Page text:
First phase of fairgrounds renovations nearing completion
When renovation work began at the Placer County Fairgrounds in Roseville in July, shortly after the annual county fair, it left a three-month window before scheduled fall events at the center.
Days before a 1,000-dog show by the American Kennel Club at Jones Hall on Oct. 8, renovation work appears to be right on-track, replete with a new name for the center: @ the Grounds.
Two aging auditoriums at the center, Jones and Johnson halls have received paint jobs and interior work. In between these two buildings, concrete has been poured with some space reserved for decomposed granite. Nearby, grading work has begun on the center’s parking lot.
The best could be yet to come, with change happening rapidly at the fairgrounds.
“Next week, you’ll see this all lush and green,” said David Attaway, chief executive officer for Placer Valley Tourism and @ the Grounds, during a tour of the construction site on Monday while a team of workers went about their business in the direct vicinity.
Jones is slated to re-open Oct. 6, Johnson likely by Oct. 15-16, Attaway said.
A larger project, a $36 million events complex, is also beginning to pick up steam. On Sept. 6, Roseville City Council approved allowing Placer Valley Tourism or another group to privately bond the full amount of construction costs at once.
An environmental impact report is also being conducted for the complex, Attaway said. He hopes it will be completed by February or March, which would help allow work to begin.
The events complex could seat 5,000 and be a draw for high school athletics tournaments, concerts and trade shows. Attaway said there have some preliminary discussions with William Jessup University in Rocklin about hosting a women’s basketball tournament in the complex.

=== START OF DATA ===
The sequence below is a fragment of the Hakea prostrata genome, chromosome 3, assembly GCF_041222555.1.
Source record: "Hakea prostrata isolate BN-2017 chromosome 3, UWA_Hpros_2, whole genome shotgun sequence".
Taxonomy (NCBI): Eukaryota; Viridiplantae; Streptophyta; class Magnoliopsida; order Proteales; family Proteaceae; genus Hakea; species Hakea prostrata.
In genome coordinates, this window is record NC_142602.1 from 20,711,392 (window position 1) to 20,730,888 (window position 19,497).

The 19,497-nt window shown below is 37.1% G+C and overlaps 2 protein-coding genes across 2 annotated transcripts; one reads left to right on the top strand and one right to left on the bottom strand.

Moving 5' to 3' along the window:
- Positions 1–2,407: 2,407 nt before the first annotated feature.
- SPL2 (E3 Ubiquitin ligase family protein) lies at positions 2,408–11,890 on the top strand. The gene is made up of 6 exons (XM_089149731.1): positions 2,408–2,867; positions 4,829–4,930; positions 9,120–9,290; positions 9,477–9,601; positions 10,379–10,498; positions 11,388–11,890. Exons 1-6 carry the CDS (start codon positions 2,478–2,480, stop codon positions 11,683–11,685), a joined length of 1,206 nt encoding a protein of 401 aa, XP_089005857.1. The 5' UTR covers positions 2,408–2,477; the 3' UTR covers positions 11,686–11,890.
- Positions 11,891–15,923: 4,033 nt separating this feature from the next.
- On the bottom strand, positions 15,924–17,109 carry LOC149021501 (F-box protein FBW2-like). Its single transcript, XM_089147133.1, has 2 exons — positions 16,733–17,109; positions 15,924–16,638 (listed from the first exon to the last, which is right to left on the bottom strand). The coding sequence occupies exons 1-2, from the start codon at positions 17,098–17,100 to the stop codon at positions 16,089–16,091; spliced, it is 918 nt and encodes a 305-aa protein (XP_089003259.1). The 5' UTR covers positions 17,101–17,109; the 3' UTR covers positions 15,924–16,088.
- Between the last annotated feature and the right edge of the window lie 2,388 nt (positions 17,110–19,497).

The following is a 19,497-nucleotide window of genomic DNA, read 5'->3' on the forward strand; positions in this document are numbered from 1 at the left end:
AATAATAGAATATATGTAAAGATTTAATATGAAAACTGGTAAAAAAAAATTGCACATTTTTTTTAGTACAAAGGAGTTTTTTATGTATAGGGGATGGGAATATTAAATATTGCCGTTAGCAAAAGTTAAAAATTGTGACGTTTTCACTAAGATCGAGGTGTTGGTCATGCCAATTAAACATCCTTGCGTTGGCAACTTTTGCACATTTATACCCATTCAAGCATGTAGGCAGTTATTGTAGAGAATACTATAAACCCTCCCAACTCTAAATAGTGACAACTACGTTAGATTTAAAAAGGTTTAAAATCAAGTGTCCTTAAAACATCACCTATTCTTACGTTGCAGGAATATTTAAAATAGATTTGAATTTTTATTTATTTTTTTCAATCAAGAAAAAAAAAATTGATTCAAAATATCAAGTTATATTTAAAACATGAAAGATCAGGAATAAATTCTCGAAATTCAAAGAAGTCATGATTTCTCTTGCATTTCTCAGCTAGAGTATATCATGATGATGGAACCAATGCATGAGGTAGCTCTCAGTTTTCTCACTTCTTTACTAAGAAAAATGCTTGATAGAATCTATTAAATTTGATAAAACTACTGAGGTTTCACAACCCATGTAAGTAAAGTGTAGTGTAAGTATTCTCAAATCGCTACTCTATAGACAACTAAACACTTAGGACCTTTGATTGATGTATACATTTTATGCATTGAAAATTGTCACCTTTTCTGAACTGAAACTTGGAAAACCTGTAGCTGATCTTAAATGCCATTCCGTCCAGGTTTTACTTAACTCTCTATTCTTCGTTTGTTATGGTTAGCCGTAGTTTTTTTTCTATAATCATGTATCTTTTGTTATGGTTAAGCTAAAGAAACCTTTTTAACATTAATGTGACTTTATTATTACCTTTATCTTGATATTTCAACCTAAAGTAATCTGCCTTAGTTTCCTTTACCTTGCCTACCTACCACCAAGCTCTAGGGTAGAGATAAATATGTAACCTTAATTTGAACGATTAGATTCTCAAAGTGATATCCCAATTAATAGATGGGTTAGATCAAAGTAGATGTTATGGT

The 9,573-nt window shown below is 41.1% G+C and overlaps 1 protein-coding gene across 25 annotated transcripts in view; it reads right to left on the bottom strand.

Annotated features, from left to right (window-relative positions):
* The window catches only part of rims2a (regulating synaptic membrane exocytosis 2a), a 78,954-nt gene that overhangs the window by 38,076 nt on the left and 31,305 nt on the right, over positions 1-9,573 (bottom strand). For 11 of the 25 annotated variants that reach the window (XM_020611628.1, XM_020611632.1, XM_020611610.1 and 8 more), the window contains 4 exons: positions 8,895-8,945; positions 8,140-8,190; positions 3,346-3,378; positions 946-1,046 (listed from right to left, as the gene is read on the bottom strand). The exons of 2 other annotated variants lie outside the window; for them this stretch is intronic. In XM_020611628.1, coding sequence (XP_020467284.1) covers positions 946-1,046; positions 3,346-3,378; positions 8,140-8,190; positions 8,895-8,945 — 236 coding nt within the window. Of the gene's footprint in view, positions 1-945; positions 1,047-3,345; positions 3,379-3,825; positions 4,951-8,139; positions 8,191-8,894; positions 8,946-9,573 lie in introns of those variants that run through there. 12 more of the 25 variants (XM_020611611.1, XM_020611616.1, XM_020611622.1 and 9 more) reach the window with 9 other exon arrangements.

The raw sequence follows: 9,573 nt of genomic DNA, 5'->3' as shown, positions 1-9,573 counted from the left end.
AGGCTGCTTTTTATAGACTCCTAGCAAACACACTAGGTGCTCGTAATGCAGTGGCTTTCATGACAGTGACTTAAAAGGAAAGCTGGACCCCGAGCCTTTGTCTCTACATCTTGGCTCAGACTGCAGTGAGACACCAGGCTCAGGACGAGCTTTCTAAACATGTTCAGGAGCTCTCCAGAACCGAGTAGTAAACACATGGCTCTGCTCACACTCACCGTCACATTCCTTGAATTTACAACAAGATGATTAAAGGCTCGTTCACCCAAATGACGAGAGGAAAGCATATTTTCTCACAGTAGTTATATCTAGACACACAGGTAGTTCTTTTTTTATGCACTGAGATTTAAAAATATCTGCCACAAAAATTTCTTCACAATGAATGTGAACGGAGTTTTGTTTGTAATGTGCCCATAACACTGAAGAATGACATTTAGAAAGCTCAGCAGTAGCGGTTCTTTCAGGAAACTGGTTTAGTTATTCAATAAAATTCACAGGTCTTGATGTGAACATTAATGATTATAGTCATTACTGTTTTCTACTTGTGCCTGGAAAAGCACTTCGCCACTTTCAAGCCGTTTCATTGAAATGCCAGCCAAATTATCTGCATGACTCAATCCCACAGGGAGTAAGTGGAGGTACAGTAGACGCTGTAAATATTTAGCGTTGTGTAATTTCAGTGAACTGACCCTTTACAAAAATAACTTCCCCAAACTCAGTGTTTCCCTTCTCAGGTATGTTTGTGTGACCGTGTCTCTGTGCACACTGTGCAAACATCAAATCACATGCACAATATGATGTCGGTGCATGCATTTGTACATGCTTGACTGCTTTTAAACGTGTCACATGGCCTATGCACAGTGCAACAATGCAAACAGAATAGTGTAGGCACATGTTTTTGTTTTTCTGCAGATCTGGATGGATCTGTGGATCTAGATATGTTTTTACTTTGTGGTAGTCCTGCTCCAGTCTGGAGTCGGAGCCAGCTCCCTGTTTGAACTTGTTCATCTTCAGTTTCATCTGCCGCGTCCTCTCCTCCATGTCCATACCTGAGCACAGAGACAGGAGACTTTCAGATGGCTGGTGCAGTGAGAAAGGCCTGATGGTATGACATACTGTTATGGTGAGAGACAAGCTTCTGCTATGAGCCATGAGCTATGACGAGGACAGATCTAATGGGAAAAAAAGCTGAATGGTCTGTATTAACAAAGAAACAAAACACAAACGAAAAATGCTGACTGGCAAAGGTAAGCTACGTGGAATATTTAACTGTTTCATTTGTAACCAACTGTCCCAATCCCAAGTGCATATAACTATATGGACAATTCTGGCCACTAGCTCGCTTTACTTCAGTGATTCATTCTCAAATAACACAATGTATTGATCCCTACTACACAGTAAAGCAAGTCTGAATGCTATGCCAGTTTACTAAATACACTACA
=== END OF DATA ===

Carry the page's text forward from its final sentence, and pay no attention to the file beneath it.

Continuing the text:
It’s a big change for what formerly might have just have been seen as a fairground, though Attaway noted this was something that would only happen a few days a year.
Of the new, tentative scope of events, he said, “You envision it and you make it at happen ‘at the grounds.’”
He anticipated that people would have a good understanding of the new center in two years and that it would take five years for the rest of the pieces to be put in.
He’s a fan of the location, near Old Town Roseville, having said repeatedly that he lives nearby.
“This is a very special site, to have 60 acres in the heart of town,” Attaway said.
Not everyone’s a fan of the changes, though.
Roseville resident Gary Miller said via email that people who live in Diamond K Estates near the fairgrounds “only have one way in and one way out via Washington Blvd. It is already difficult getting in and out of our community because of traffic on Washington.”
Miller added, “We have sent letters to the city council (two members never even responded) and city manager and no one seems to be able to do anything. The traffic will get so bad that we will need food and medicine airlifted into our community.”
Attaway is confident more people will warm to the renovations.
“We think as we move forward, people will get a good understanding that we intend to be good caretakers,” Attaway said.